Monographs Details: Anomodon
Authority: Buck, William R. 1998. Pleurocarpous mosses of the West Indies. Mem. New York Bot. Gard. 82: 1-400.
Description:Genus Description - Plants medium-sized to fairly robust, in stiff, dull, dark-green, sometimes glaucous, or yellow-brown, lax or dense mats. Stems creeping, slender, sparsely radiculose, without primary and secondary stem differentiation, branches arising laterally from creeping stems, irregularly but densely branched, the branches ± ascending, simple or branched, often slender or tapered; in cross-section with small thick-walled cells surrounding larger firm-walled cells, central strand present or absent; paraphyllia none; pseudoparaphyllia none or ± foliose; axillary hairs with 1-3 short brown or hyaline basal cells and 1-3 elongate hyaline distal cells. Stem and branch leaves similar or differentiated, stem leaves ± abruptly long-acuminate, somewhat broader than branch leaves; branch leaves ± erect when dry, sometimes ± contorted, rapidly ± wide-spreading when moist, lingulate to lanceolate from a broad, oblong to ovate base, rounded-obtuse to acuminate-piliferous, mostly broadly decurrent; margins subentire except for projecting marginal papillae, plane or revolute; costa single, yellow, sometimes flexuose, ending above midleaf but well below apex; cells small, subquadrate to hexagonal, densely pluripapillose almost to base, rarely (extralimitally) unipapillose to smooth, ± thin-walled; alar cells poorly differentiated, at least in branch leaves, but cells between alar region and costa oblong, smooth, thick-walled. Asexual propagula none. Dioicous. Perichaetial leaves ± erect, apices spreading when dry, sheathing at base, oblong-lanceolate, sometimes broadly so, broadly to narrowly acuminate; margins entire to serrulate above, plane; costa none; cells rectangular to rounded-oblong, smooth, firm- to thick-walled; alar cells not differentiated. Setae elongate, smooth, reddish, flexuose; capsules erect and symmetric, cylindric; exothecial cells short-rectangular, firm-walled; annulus differentiated or not; operculum conic to obliquely conic-rostrate; columella cylindric, ending near midurn to exserted; peristome double, bone-white when dry, yellowish white when moist, attached at the mouth, exostome teeth narrowly triangular, not shouldered, narrowly bordered, on the front surface cross-striolate below with overlying papillae, papillose above, not or weakly trabeculate at back; endostome with a medium-high basal membrane, segments short to fairly well developed, ± keeled, not or narrowly perforate, cilia rudimentary or none. Spores spherical, finely papillose. Calyptrae cucullate, naked, smooth or rarely roughened above.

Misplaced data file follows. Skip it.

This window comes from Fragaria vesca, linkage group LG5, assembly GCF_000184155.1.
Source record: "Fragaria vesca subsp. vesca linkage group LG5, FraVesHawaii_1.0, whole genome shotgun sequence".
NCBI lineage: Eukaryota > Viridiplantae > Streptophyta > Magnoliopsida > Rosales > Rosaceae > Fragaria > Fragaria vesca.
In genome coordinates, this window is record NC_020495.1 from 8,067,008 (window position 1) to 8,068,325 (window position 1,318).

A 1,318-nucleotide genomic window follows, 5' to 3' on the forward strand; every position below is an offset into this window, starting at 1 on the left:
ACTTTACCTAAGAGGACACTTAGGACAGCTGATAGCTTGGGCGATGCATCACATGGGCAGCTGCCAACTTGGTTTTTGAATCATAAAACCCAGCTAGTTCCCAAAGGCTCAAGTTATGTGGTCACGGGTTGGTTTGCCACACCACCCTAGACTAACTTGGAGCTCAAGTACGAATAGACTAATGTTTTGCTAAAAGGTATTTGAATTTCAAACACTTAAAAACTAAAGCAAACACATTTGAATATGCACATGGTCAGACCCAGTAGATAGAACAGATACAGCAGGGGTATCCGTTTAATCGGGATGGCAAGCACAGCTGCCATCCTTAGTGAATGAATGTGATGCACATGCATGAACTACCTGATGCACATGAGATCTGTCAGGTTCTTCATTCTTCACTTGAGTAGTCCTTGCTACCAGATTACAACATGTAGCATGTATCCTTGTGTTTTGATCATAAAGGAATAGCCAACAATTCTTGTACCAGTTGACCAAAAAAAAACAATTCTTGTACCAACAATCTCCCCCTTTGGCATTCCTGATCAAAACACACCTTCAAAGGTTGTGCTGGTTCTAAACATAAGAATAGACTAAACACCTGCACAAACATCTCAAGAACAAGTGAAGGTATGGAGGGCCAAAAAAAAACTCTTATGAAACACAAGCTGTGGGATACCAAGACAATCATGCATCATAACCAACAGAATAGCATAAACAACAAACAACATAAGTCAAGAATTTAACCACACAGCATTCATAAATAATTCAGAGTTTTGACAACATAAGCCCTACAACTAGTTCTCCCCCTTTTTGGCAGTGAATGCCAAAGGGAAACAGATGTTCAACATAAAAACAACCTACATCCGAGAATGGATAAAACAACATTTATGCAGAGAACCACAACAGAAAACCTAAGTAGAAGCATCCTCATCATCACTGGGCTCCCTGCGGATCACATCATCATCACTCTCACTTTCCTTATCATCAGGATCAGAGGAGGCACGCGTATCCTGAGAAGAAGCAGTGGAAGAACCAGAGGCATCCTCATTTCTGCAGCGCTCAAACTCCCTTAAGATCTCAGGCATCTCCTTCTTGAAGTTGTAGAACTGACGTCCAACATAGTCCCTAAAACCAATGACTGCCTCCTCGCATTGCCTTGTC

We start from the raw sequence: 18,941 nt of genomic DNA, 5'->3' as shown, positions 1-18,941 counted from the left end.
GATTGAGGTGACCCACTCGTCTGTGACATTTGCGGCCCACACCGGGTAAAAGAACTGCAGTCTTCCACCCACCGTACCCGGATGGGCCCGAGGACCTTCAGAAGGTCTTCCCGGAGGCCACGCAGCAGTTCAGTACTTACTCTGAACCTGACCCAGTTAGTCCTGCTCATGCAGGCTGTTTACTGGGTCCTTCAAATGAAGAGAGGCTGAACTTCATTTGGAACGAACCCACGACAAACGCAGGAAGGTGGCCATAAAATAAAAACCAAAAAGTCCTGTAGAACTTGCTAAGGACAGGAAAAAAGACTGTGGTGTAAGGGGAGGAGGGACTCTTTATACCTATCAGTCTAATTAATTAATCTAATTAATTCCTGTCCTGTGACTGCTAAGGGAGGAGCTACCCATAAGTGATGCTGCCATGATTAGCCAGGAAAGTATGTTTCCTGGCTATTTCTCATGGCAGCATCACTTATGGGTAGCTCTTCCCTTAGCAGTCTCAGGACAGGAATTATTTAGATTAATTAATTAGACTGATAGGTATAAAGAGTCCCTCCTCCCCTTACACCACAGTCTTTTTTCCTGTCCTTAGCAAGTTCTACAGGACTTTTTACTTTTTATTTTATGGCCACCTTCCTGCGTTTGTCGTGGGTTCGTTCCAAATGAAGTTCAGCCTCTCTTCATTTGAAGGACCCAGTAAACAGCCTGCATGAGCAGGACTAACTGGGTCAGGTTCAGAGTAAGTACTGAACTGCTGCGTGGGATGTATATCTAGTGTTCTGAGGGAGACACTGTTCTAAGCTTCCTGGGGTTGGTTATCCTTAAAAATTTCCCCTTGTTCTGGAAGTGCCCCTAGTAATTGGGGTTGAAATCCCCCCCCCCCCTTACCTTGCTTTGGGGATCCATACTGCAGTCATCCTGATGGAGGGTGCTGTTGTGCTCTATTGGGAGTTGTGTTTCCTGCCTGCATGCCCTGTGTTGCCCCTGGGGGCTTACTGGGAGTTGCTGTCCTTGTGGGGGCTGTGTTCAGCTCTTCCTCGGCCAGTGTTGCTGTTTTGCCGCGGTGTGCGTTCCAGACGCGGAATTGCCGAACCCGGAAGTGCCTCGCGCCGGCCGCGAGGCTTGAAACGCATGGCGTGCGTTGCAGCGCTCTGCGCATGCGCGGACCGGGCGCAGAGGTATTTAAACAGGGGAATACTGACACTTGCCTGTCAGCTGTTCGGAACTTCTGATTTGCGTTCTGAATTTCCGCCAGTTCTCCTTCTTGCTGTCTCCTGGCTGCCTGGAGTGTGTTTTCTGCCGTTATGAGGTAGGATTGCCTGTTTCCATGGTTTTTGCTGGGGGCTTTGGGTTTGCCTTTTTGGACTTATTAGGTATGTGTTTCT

Discussion:Anomodon Hook. & Taylor, Muscol. Brit. 79. 1818; Neckera sect. Anomodon (Hook. & Taylor) Wallr. in Bluff & Fingerh., Comp. Fl. Germ. 3(Fl. Crypt. Germ. 1): 217. 1831; Hypnum sect. Theliphyllum subsect. Anomodon (Hook. & Taylor) Müll. Hal., Syn. Musc. Frond. 2: 468. 1851.
Hypnum sect. Attenuata Bals.-Criv. & De Not., Prodr. Bryol. Mediol. 96. 1834 (as nom. nud. in Syn. Muse. Mediol. 14. 1833).
Hypnum sect. Teliphylla subsect. Anomodontea T. Jensen, Bryol. Danic. 197. 1856, nom. illeg.
Discussion. Anomodon, primarily a north temperate genus, is characterized by slender branches with erect leaves that spread rapidly on moistening. The leaves vary from obtuse to slenderly acuminate but all have a yellow costa ending in the upper half of the leaf and (at least in the New World) pluripapillose cells. Although uncommonly fertile, the bone-white (when dry) exostome teeth are more or less striolate below and papillose above. The pluripapillose cells will distinguish it from Herpetineuron and Thelia. The most likely source of confusion comes from Meteorium. However, in Meteorium the leaves are always acuminate, usually more or less auriculate, with mostly longer upper cells with more discrete papillae and a large inverted V-shaped area at the leaf base with smooth cells. Also, leaves in Meteorium are only erect-spreading rather than wide-spreading when moist, and spread much more slowly than in Anomodon when moistened.
Although of limited local use since it does not include either of our two species, Iwatsuki’s (1963a) treatment of the eastern Asian species provides useful insights into the genus.